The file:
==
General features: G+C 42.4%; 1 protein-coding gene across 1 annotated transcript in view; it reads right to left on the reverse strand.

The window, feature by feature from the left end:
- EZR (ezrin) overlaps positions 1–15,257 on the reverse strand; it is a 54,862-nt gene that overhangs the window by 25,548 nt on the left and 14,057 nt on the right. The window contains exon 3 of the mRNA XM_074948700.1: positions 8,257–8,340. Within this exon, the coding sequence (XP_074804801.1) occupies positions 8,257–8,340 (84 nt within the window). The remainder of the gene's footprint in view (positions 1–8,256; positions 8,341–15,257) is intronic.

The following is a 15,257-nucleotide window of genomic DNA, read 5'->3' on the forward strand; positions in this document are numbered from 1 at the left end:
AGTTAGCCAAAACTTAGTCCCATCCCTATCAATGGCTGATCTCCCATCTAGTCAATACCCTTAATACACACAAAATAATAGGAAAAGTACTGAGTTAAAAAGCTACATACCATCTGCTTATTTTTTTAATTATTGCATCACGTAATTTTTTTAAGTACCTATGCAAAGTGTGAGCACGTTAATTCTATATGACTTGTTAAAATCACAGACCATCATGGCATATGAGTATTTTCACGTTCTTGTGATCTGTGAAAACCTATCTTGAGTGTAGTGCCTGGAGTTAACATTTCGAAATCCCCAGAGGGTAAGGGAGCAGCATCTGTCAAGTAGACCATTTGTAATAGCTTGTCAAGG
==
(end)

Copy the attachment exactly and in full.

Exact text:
General features: G+C 42.4%; 1 protein-coding gene across 1 annotated transcript in view; it reads right to left on the reverse strand.

The window, feature by feature from the left end:
- EZR (ezrin) overlaps positions 1–15,257 on the reverse strand; it is a 54,862-nt gene that overhangs the window by 25,548 nt on the left and 14,057 nt on the right. The window contains exon 3 of the mRNA XM_074948700.1: positions 8,257–8,340. Within this exon, the coding sequence (XP_074804801.1) occupies positions 8,257–8,340 (84 nt within the window). The remainder of the gene's footprint in view (positions 1–8,256; positions 8,341–15,257) is intronic.

The following is a 15,257-nucleotide window of genomic DNA, read 5'->3' on the forward strand; positions in this document are numbered from 1 at the left end:
AGTTAGCCAAAACTTAGTCCCATCCCTATCAATGGCTGATCTCCCATCTAGTCAATACCCTTAATACACACAAAATAATAGGAAAAGTACTGAGTTAAAAAGCTACATACCATCTGCTTATTTTTTTAATTATTGCATCACGTAATTTTTTTAAGTACCTATGCAAAGTGTGAGCACGTTAATTCTATATGACTTGTTAAAATCACAGACCATCATGGCATATGAGTATTTTCACGTTCTTGTGATCTGTGAAAACCTATCTTGAGTGTAGTGCCTGGAGTTAACATTTCGAAATCCCCAGAGGGTAAGGGAGCAGCATCTGTCAAGTAGACCATTTGTAATAGCTTGTCAAGG